North Sails NEWS
WILL WELLES J/24 CLASS LEADER
Two-time World Champion Loves to Share His Tricks
As a double world champion in the J/24, Will Welles has made good use of all the lessons learned over the years. “It’s pretty different than a lot of other boats,” he admits, adding that having a genoa changes how the boat is sailed (and tuned) compared to other small keelboats. Then he passes along a few other tips as well, because even during a winter office-bound interview he can’t resist sharing his knowledge.
Favorite job, favorite boat
Now based out of the Portsmouth, RI loft, Will learned to sail as a kid on Maine’s Mount Desert Island. “We always had a lot of boats around our place and were always fixing boats and working on boats,” he remembers. He sailed J/24s on and off but didn’t “fully get into it” until high school. After college, he bought a J/24 cheap and fixed it up himself.
“I just like driving boats,” he laughs. “One of my favorite jobs ever was working on the dock crew at Hinckley’s as a high schooler. I basically drove boats all day, in and out of the lift, to the dock, to the mooring. Powerboats, sailboats, whatever. I just loved it.”
As for the J/24, one aspect he enjoys most is the five person team, he says.
“It really is a little big boat, and you get on the road with a crew that you like. It’s fun on the water. It’s fun off the water. And I’ve been doing it a long time. It’s kind of what got me into all this with North Sails.”
Since his first job at North in 1997, Will’s worn a lot of hats. “I would sell big boat cruising and racing sails. I sailed a lot of events in larger boats, but always did the one design. That’s what I focus on now, one design sailing and selling.” In addition to the J/24, Will also sails Etchells, J/70s, Shields, and IODs. “I’m a strong believer in sailing what’s in your backyard, and the two biggest classes here in Newport are J/24s and Shields.”
North’s J/24 inventory has proved itself by winning the past five Worlds, but Will says “We’re always looking at different things. A lot of things have been tried numerous times over the years. We feel pretty happy with the upwind sails, the main, genoa, and the jib.” There are two genoa options, and he says most people choose the DX7TT genoa, which excels in waves. But “they’re both good,” he clarifies. “You can’t go wrong. We usually tell our clients to stick with the genoa that they’re used to using.”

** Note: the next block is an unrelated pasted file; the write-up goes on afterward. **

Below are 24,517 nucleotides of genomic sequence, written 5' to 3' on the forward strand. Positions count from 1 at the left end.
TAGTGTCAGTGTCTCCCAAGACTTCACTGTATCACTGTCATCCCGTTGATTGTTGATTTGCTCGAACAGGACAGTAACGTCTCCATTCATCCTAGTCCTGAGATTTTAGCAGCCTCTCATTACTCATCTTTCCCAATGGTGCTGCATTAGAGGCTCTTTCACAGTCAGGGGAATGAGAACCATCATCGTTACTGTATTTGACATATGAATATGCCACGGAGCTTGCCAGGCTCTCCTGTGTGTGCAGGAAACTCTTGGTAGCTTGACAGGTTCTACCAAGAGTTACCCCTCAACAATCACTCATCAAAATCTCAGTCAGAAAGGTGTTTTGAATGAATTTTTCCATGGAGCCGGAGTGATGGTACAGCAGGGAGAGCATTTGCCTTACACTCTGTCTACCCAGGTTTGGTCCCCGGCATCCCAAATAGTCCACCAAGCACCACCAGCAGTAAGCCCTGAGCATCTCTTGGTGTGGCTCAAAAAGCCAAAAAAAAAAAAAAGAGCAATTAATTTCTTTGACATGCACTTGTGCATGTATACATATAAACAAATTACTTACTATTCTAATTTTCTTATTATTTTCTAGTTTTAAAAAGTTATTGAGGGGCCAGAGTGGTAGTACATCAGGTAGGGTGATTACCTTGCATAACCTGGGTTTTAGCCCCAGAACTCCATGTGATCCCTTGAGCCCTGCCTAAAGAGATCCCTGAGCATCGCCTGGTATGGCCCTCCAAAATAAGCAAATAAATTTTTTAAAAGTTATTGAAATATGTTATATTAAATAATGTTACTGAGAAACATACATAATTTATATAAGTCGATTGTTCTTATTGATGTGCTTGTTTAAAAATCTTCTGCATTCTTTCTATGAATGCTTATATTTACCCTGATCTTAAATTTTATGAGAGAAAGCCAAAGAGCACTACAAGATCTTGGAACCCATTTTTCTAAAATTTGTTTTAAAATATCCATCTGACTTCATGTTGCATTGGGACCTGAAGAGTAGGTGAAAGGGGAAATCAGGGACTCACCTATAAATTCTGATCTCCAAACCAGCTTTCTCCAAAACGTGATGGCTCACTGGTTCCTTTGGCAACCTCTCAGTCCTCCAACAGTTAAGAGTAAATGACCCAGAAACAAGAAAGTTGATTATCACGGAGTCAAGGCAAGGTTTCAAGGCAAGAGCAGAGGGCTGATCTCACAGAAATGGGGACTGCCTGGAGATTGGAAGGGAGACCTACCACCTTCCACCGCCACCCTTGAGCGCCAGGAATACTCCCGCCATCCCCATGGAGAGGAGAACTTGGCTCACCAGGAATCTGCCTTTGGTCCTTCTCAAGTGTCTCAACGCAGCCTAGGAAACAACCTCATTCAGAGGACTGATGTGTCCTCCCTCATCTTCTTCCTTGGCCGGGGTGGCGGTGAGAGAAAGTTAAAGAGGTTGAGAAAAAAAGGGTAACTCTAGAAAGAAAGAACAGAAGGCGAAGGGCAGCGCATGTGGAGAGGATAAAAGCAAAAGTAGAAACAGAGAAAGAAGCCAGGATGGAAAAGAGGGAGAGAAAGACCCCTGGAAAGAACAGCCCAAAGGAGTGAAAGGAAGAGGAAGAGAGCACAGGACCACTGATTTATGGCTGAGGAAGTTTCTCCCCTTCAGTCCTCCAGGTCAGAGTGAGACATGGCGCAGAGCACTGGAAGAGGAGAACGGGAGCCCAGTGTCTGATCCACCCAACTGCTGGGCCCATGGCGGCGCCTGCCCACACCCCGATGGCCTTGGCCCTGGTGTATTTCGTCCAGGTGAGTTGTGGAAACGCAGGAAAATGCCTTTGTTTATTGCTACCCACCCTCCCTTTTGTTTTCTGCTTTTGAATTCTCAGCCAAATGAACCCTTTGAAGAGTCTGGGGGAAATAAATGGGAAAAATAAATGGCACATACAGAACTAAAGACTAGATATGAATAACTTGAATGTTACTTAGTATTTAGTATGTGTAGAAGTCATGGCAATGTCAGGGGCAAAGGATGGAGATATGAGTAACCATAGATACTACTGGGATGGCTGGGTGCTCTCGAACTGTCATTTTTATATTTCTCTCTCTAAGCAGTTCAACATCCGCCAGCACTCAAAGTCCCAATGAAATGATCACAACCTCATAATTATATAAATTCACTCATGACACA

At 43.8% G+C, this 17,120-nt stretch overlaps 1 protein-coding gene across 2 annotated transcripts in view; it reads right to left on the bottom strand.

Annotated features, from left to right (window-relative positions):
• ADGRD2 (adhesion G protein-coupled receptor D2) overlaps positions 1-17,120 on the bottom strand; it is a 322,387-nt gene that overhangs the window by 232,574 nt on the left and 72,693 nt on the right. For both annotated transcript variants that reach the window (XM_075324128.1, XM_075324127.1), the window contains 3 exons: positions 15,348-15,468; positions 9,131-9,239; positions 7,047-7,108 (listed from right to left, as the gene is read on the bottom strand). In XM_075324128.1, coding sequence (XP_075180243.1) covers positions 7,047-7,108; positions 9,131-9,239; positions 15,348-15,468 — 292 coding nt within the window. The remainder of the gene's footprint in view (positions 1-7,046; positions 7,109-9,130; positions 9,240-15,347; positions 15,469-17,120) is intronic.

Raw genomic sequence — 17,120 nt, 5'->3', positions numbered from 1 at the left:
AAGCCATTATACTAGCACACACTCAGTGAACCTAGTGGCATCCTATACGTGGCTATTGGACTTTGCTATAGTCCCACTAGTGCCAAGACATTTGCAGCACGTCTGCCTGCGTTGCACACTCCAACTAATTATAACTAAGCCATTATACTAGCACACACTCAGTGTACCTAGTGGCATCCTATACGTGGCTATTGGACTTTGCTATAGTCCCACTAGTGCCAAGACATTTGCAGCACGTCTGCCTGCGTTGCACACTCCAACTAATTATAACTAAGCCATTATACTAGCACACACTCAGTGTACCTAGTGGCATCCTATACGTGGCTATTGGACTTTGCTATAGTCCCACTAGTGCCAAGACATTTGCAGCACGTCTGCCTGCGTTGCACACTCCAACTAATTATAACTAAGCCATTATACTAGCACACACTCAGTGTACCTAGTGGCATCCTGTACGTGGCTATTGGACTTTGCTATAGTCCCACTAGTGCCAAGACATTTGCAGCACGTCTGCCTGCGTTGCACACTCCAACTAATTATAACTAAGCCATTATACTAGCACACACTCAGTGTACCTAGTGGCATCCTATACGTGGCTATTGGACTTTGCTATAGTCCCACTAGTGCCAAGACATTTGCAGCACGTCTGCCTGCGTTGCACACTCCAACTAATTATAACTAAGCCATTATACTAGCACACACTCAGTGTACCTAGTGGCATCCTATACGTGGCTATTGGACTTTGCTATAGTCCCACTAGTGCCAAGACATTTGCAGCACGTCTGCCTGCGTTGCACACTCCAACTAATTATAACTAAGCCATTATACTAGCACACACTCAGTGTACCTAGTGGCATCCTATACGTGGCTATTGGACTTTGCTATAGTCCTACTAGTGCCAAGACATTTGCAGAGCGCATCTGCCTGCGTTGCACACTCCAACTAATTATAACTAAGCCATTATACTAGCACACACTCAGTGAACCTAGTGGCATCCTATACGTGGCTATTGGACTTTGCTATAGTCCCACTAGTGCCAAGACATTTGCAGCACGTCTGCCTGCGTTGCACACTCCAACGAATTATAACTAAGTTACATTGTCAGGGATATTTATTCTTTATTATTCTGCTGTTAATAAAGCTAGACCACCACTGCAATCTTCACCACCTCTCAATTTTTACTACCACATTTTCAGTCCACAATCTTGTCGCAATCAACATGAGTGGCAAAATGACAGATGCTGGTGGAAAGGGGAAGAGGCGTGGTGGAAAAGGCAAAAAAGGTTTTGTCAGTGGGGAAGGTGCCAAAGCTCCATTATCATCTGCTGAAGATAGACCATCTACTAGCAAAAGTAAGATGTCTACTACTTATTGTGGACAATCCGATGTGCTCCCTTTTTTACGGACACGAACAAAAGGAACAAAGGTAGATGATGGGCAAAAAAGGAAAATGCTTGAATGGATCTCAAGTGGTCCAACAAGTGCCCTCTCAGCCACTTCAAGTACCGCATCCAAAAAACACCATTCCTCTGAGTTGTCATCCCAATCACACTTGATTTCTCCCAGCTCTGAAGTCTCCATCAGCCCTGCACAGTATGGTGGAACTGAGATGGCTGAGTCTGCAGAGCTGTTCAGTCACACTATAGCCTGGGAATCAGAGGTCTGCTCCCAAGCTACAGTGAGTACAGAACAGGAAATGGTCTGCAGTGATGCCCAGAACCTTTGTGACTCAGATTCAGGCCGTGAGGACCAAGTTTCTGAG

For spinnakers, most people buy the FR2. “We’ve worked on that quite a bit,” Will says. “It’s a full radial sail and it’s great in zero to 40. So that’s definitely the sail of choice.” Spinnaker design has evolved a lot over the last several years, he adds,
“So that’s one sail we’re working on. We haven’t found anything better than the FR2 yet, but we’re still trying… always looking to make sure we’re providing the best product possible.”
Number one J/24 trick
Why does Will keep coming back to the J/24, even after winning two Worlds? “I like that it is a super technique boat,” he says. “Once you learn the little tricks, it can be pretty good.” Asked for specifics, Will talks first about sail trim.
“You really overtrim the main to get headstay tension once you’re going. There aren’t many boats where you trim the main that hard, so that’s a big thing.”
And his number one trick? That’s a question he gets quite often at regattas, so he has a quick answer. “The biggest thing is to get comfortable with sailing the boat flat—once you do that, you really have something. The helm feels awful, but it’s the key to getting upwind the fastest. So you gotta go out there and practice it and get comfortable with it.”
Dock talks and helping customers
Will does dock talks at most big J/24 regattas, because he feels so strongly that sharing information is a big part of keeping classes going. “You gotta put back, especially into classes that have been good to you. It’s good for the class. It’s good for North Sails.” And even beyond the call of duty, Will says he enjoys helping people get faster—especially when a customer is actively taking notes. “That’s what you want to see when you’re standing up there, putting the time in. It’s good.” So, thanks to his sharing ways, all of Will’s customers can make good use of the lessons he’s learned as well.